28 July 2014

Painful discovery about Baofeng UV-82L

Few months ago I bought a Baofeng UV-82L so that I would have a 5W dual-band handheld, since the little UV-3R has been stuck in the car on a fixed frequency.

Seconds after paying it I realised Baofeng UV-82L does not have a DC socket for recharging or powering the unit: it works off the battery and it requires the charging base. Not so practical if you are often on the move, or you don't want to keep the base on the desk all the time.

That said, the transceiver works as expected. Being confined to "memory mode" (without power-cycling it) is not a big deal once local repeaters have been programmed. But yesterday I did a painful discovery. I was checking if a friend was still up on a mountain and I moved around the flat with the UV-82L in my pocket while doing other things. Then I heard a /P station calling on the VHF direct frequency for mountain op's and engaged a QSO with him. During a transmission I felt a mix of burning/biting in my hand holding the radio ... right there where battery contacts are located!

My palm, slightly salty-wet from Summer sweat, was draining current out of the Lithium battery pack. I haven't had time to double-check with a resistor and ammeter, but most probably there is no reverse-discharge protection diode into the battery pack. There is no fix.

Edit. I confirm, positive charging terminal is connected to the positive battery lead going to the radio. Same goes for ground terminal. At least in my BL-8L battery pack.

10 July 2014

Like a child on 70 MHz

The day after Italian HAMs were allowed to use 70 MHz band again for a few months in 2014, I reconnected my transverter and erected the dipole on the balcony. I tuned the band checking the local beacon with my ears and looking at the DX cluter with my eyes: the band was open.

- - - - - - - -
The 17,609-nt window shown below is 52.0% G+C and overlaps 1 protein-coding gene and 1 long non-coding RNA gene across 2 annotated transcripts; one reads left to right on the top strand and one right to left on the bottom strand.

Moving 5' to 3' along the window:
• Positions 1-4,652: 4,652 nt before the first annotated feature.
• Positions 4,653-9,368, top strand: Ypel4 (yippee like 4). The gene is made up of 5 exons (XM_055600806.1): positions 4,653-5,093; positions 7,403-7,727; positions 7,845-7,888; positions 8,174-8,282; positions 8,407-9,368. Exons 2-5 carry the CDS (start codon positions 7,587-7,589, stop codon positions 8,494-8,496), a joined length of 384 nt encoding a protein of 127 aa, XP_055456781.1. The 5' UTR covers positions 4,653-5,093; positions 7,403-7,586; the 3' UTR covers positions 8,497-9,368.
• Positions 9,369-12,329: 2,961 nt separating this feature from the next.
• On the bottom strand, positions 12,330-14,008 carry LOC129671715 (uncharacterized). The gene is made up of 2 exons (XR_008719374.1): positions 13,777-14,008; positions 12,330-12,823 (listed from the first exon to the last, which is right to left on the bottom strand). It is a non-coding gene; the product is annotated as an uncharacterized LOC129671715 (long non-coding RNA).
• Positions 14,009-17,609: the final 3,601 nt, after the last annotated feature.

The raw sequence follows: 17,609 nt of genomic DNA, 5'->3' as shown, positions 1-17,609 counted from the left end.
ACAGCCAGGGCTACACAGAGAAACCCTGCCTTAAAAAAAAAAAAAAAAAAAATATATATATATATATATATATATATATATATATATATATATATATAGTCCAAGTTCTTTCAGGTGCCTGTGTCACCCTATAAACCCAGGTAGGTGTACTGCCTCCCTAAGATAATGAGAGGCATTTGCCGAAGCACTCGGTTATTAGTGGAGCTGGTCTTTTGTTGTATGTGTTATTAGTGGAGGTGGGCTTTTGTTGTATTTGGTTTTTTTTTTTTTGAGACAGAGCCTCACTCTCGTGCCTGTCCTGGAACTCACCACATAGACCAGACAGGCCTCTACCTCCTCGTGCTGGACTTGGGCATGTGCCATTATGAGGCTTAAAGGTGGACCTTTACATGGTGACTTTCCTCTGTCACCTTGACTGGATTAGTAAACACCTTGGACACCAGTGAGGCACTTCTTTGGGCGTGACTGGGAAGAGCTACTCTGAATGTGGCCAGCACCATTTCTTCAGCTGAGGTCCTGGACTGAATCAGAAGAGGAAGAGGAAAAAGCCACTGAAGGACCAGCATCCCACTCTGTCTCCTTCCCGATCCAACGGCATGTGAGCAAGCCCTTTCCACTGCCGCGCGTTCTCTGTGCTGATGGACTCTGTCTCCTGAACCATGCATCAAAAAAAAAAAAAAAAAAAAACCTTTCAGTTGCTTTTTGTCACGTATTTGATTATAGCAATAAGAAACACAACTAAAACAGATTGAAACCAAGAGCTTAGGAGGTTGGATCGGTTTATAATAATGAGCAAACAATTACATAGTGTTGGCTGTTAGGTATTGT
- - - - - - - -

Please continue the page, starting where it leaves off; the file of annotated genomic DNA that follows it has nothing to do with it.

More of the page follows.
All of a sudden I heard someone distant having a QSO. Disappeared. QSB was very fast. Then another voice, very strong, GM4JTJ, that came back to my 5W SSB balcony signal! Hooray!

I felt like 25 years ago, when as a child I worked my first DX'es on CB channels. I kept tuning, calling CQ, tuning, trying to ignore the female voice(s) calling me for dinner. But this time it wasn't my mother's voice, it was my youngest daughter's reminder that dinner was on the table.

I walked to the kitchen, explained that a unique event was going on, an event that happens 4-5 times a year and doesn't last long. When returning to the shack I got the familiar "don't complain if there won't be food left for ya", this time thrown at me by the older daughter.

It was a funny parent-child-parent role inversion.

In the following days I came up with a quick way to explain propagation. You must have seen Stargate movie to understand it: sporadic-E looks like a wormhole opening to some random part of the world.

Now waiting for another randomic wormhole...

08 July 2014

My Moxon beam for 70 MHz

I like the compact design of Moxon 2-element directional antennas, even if they are harder to build than a normal Yagi. Given the fact that 4 metres in Italy are allowed year-by-year, I do not want to invest in a large antenna, and I believe the gain of a Moxon should be enough to take advantage of sporadic-E openings.

Last year I had started building one and almost forgot. Then yesterday I had a pleasant surprise when I realised that everything was ready to erect the antenna and measure SWR! The only "problem" was how to hold the two wire ends pointing at each other.

Problem solved with two rubber bands cut open and secured to the wire with simple sticky tape!

The H-shaped frame is made of 20 mm PVC pipe screwed together with slightly modified Tee joints.

A huge storm was approaching, but wind was light so I could lift the antenna on the fiberglass telescopic pole on the balcony, measure lowest SWR at 66 MHz (1.6:1 at 70.2 MHz) and take the picture above.

Both local beacons were off-the-air, so I could test the extra gain.

Then the storm came and it offered a good opportunity to experiment with the camera: